In business, monopoly has gone global: we don't live only in an age of corporatism but international corporatism where overseas profits trump domestic ones. One lead harbinger certainly is News Corp, spanning Australia through North America and Europe. Apple's mammoth asset base keeps over a hundred billion dollars offshore, enough to fund a new nation; to avoid domestic taxation, this giant won't repatriate profits to its home base. Google, Facebook and the like are gobbling up whatever will sustain their planetary, informational footprint. And those bailed-out banks are bigger and better than ever, eager to capitalize "explosive" overseas growth.
Yet, a paltry few of our politicians push hard for federal reform, talk forced break-ups, or insist Dodd-Frank be finished. Aside from Senators Warren, Brown and Sanders, where is 1) any critical mass that confronts the '08 debacle (and derivative residuals), let alone battles entrenched resistance; or 2) tasks an international agency to keep over-reach within bounds? Once, evoking the term, "monopoly," engaged trust-busting reformers like Teddy Roosevelt, decimating the Robber Barons' octopi as enemies to individual liberty. Today, new myths distort rogue individualism, typified by billionaire monopolists who "do it my way" -- starting with inherited wealth, then squeezing workers, crushing competitors, avoiding taxes and cashing out to the highest bidder. Success, the one-man show.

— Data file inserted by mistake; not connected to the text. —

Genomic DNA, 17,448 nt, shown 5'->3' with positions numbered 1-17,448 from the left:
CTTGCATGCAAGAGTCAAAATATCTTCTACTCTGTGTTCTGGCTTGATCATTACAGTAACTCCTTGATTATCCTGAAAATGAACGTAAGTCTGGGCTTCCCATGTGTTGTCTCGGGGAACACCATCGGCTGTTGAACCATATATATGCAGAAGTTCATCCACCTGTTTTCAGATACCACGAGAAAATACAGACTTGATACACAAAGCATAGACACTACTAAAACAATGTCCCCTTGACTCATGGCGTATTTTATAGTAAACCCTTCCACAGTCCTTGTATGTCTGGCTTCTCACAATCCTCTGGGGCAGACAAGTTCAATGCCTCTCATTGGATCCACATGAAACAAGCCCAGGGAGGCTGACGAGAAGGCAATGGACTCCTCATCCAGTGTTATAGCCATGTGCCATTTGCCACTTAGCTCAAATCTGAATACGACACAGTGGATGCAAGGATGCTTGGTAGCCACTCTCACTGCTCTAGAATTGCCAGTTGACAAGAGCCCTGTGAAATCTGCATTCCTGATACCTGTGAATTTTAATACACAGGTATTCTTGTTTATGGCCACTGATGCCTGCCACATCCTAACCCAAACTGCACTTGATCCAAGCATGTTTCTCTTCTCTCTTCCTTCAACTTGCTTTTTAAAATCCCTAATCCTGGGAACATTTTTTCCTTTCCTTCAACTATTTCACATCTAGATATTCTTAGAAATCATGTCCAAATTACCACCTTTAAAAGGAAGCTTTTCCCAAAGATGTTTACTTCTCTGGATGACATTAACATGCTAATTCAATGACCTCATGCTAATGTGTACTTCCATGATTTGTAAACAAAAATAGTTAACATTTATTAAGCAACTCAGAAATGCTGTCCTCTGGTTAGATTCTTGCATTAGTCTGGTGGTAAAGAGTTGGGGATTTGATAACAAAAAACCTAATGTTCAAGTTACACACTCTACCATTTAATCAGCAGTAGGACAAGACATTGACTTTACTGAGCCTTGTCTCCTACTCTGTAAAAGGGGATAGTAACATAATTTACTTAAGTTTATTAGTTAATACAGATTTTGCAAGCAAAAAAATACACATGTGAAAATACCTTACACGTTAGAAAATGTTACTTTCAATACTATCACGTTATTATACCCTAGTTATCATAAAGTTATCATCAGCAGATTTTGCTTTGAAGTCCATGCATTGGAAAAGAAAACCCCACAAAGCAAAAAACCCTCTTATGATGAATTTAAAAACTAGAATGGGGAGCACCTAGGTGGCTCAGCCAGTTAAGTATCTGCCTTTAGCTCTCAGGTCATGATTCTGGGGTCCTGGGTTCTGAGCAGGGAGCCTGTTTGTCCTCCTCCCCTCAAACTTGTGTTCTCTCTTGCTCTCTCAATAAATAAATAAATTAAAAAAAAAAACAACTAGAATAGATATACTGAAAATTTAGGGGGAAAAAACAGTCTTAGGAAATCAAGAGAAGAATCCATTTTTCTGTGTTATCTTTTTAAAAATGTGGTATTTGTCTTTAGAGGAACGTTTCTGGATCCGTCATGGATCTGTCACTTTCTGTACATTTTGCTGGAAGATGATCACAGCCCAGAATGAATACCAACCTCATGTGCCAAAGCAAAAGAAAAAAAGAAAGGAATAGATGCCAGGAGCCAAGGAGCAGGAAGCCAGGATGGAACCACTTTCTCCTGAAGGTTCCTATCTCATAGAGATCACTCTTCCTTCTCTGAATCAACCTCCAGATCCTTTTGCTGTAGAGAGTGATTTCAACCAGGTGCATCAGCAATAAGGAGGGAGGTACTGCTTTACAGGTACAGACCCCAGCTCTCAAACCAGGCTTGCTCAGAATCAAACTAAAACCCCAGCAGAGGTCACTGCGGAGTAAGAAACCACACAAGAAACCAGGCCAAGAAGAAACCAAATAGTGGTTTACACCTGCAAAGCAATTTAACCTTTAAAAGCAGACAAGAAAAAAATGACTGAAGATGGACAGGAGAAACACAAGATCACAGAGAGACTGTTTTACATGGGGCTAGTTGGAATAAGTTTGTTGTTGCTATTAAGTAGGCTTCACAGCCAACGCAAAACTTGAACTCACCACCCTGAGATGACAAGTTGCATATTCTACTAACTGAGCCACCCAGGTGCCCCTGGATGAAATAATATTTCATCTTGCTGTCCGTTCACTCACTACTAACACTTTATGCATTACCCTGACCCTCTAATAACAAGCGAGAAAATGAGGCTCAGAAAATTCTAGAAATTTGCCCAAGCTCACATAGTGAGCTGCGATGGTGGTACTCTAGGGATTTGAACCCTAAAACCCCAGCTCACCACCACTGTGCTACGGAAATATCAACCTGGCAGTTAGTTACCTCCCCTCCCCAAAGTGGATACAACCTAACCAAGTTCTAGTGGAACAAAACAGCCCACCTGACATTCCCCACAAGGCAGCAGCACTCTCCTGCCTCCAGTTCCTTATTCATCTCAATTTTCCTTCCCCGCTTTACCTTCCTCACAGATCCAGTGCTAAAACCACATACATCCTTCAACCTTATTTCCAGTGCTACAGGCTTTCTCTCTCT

Once upon a time, heavy-duty monopoly was viewed as the nemesis to the spirit of democracy. Then Main Street understood economics shouldn't be a zero sum game in which winners feast on losers. How did millions miss the prescient message from Monopoly, the legendary board game? Play ends when all the bankrupt losers are driven into submission, leaving a gloating tycoon on top. I recall long games wherein we honed our greed and predation skills, worshiping cash and ownership of key properties. Some got over that obsession, some didn't.
Monopoly: Curses and Blessings
Strangely enough, democratic republics are no more immune from producing systemic monopolies than we are auto exhaust: oversized military complexes, state and local police, all-controlling super-agencies (NSA anyone? secret black sites?), national power grids, public school systems, regional utilities, even our terrifyingly endless War Against Terrorism. Does not the overbearing Supreme Court, remaking America in its own image, leverage its legal monopoly of five, with unappealable, decidedly unpopular judgments?